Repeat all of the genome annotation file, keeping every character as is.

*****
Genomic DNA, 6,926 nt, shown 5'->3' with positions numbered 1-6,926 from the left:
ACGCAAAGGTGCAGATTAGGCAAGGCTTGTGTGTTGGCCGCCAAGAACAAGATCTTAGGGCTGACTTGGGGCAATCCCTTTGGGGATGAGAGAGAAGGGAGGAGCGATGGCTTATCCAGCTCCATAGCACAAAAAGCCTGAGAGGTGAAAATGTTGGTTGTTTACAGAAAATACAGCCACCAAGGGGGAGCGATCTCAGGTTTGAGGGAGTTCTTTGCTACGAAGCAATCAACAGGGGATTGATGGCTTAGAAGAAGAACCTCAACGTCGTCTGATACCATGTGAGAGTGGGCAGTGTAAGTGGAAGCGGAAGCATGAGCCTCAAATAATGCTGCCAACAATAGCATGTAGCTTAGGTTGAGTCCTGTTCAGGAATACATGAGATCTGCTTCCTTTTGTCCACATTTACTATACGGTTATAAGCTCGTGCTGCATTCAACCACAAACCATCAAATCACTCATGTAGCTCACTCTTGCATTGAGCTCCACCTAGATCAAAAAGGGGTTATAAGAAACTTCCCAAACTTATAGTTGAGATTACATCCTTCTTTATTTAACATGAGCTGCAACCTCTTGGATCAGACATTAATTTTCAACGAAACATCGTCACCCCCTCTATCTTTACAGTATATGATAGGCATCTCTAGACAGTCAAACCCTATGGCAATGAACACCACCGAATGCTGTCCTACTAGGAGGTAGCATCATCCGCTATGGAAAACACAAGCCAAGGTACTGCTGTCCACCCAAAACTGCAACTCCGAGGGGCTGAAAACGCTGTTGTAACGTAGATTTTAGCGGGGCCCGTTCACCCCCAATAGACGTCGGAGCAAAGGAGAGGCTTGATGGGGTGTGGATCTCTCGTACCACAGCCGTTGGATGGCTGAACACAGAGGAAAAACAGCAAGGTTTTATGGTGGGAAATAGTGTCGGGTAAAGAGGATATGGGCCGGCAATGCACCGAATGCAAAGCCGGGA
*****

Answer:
Genomic DNA, 6,926 nt, shown 5'->3' with positions numbered 1-6,926 from the left:
ACGCAAAGGTGCAGATTAGGCAAGGCTTGTGTGTTGGCCGCCAAGAACAAGATCTTAGGGCTGACTTGGGGCAATCCCTTTGGGGATGAGAGAGAAGGGAGGAGCGATGGCTTATCCAGCTCCATAGCACAAAAAGCCTGAGAGGTGAAAATGTTGGTTGTTTACAGAAAATACAGCCACCAAGGGGGAGCGATCTCAGGTTTGAGGGAGTTCTTTGCTACGAAGCAATCAACAGGGGATTGATGGCTTAGAAGAAGAACCTCAACGTCGTCTGATACCATGTGAGAGTGGGCAGTGTAAGTGGAAGCGGAAGCATGAGCCTCAAATAATGCTGCCAACAATAGCATGTAGCTTAGGTTGAGTCCTGTTCAGGAATACATGAGATCTGCTTCCTTTTGTCCACATTTACTATACGGTTATAAGCTCGTGCTGCATTCAACCACAAACCATCAAATCACTCATGTAGCTCACTCTTGCATTGAGCTCCACCTAGATCAAAAAGGGGTTATAAGAAACTTCCCAAACTTATAGTTGAGATTACATCCTTCTTTATTTAACATGAGCTGCAACCTCTTGGATCAGACATTAATTTTCAACGAAACATCGTCACCCCCTCTATCTTTACAGTATATGATAGGCATCTCTAGACAGTCAAACCCTATGGCAATGAACACCACCGAATGCTGTCCTACTAGGAGGTAGCATCATCCGCTATGGAAAACACAAGCCAAGGTACTGCTGTCCACCCAAAACTGCAACTCCGAGGGGCTGAAAACGCTGTTGTAACGTAGATTTTAGCGGGGCCCGTTCACCCCCAATAGACGTCGGAGCAAAGGAGAGGCTTGATGGGGTGTGGATCTCTCGTACCACAGCCGTTGGATGGCTGAACACAGAGGAAAAACAGCAAGGTTTTATGGTGGGAAATAGTGTCGGGTAAAGAGGATATGGGCCGGCAATGCACCGAATGCAAAGCCGGGA